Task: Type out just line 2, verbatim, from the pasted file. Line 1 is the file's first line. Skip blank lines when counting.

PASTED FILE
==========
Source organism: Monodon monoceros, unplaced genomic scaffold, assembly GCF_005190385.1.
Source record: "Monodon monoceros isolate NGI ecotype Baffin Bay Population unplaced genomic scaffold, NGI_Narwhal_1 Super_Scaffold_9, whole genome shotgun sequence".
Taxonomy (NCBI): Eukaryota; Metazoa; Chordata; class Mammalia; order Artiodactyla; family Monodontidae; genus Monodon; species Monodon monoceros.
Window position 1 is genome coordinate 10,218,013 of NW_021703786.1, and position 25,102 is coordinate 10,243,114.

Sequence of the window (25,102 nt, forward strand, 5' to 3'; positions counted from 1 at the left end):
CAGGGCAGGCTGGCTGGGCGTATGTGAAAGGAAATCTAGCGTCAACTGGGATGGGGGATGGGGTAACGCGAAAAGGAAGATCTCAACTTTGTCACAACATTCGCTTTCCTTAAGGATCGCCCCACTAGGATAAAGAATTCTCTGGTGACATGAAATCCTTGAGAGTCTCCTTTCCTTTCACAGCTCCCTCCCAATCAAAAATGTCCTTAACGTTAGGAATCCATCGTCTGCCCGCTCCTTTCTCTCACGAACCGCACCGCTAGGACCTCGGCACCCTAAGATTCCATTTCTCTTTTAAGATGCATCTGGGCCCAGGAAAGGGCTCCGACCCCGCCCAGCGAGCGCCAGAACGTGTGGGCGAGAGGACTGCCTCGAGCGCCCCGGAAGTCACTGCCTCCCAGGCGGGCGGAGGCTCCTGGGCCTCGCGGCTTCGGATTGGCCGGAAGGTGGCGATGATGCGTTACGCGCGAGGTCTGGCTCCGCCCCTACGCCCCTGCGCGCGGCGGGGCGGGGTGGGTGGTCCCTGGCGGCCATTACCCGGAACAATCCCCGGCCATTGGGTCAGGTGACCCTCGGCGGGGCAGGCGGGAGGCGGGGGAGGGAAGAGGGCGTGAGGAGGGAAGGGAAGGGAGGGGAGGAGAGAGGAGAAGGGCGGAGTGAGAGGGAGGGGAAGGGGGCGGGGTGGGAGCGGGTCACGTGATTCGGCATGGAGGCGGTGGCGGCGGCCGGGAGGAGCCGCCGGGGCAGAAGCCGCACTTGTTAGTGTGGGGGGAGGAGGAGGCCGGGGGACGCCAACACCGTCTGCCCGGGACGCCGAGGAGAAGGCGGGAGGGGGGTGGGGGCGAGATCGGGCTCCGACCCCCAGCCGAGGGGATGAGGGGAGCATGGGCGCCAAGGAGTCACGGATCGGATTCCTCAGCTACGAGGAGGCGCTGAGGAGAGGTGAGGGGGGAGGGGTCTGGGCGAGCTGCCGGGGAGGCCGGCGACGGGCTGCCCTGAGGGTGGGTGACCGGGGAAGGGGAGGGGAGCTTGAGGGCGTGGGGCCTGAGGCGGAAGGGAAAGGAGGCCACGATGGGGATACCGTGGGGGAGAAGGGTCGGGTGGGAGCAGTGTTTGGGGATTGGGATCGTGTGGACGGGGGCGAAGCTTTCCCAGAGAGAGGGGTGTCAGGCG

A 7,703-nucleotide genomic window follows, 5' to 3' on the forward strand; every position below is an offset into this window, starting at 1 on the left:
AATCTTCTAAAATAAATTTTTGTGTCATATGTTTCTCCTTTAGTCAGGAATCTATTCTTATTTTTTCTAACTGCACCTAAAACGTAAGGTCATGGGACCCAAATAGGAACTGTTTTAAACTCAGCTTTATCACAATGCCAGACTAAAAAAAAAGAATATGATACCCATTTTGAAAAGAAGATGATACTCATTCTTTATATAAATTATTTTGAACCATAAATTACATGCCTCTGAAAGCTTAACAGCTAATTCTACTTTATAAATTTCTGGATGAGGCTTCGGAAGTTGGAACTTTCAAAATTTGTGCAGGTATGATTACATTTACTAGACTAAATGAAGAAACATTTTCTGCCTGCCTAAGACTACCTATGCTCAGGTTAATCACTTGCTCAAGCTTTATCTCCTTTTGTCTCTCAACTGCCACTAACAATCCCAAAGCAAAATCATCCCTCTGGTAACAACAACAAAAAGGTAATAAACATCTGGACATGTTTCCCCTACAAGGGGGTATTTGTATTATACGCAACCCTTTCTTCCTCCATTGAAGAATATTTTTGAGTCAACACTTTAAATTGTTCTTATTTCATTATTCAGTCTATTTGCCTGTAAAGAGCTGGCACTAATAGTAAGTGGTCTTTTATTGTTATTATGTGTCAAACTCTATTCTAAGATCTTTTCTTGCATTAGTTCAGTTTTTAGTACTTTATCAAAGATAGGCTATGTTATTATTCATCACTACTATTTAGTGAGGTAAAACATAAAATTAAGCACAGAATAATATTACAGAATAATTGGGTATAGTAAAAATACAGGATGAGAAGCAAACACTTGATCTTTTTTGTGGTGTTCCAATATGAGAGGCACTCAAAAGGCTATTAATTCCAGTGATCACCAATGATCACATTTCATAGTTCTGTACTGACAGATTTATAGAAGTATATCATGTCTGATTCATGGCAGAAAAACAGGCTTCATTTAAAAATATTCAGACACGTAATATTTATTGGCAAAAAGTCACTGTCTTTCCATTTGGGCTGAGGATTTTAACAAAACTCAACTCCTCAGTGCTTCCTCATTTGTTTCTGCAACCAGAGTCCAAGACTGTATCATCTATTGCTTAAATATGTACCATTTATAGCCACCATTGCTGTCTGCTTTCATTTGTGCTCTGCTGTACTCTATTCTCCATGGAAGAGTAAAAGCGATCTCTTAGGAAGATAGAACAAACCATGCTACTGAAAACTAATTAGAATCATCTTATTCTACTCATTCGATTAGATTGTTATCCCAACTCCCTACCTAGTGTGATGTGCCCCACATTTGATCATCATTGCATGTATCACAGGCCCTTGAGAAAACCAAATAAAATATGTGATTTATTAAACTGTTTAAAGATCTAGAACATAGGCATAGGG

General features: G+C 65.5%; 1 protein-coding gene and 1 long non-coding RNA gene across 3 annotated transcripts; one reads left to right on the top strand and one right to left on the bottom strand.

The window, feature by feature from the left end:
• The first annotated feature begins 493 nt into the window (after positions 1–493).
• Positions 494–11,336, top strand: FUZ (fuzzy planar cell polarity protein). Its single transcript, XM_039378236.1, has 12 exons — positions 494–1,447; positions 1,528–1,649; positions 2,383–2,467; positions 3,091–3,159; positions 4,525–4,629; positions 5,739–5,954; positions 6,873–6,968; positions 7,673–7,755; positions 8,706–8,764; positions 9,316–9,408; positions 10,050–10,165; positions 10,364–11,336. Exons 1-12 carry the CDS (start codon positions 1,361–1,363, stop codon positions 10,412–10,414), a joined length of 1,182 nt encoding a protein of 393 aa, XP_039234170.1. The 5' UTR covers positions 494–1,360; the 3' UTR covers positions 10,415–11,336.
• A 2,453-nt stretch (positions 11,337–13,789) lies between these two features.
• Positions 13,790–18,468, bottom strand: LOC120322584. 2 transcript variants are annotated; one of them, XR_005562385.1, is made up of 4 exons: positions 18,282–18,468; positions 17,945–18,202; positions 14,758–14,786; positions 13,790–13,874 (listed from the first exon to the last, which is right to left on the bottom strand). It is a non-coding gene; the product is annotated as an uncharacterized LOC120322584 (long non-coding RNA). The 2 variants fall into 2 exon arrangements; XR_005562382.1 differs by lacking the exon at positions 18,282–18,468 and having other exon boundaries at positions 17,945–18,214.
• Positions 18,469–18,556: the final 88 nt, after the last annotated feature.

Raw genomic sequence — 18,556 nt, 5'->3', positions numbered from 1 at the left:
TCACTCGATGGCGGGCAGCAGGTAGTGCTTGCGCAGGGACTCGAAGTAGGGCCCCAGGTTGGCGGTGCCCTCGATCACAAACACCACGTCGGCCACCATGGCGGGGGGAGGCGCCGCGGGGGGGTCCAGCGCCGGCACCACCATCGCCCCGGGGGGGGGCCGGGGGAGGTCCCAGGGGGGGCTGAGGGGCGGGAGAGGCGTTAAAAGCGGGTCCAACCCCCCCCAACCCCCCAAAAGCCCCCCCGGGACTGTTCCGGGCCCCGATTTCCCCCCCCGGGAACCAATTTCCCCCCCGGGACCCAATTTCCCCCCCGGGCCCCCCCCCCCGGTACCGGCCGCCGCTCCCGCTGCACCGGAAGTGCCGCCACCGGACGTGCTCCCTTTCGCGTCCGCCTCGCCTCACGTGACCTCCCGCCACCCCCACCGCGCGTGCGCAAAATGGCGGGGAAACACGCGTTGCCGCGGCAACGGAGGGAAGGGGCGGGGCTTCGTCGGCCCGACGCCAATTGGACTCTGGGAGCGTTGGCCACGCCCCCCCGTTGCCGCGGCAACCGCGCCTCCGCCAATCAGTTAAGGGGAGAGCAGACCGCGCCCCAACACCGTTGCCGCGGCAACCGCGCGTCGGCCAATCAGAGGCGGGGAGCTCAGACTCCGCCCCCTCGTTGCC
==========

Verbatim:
Source record: "Monodon monoceros isolate NGI ecotype Baffin Bay Population unplaced genomic scaffold, NGI_Narwhal_1 Super_Scaffold_9, whole genome shotgun sequence".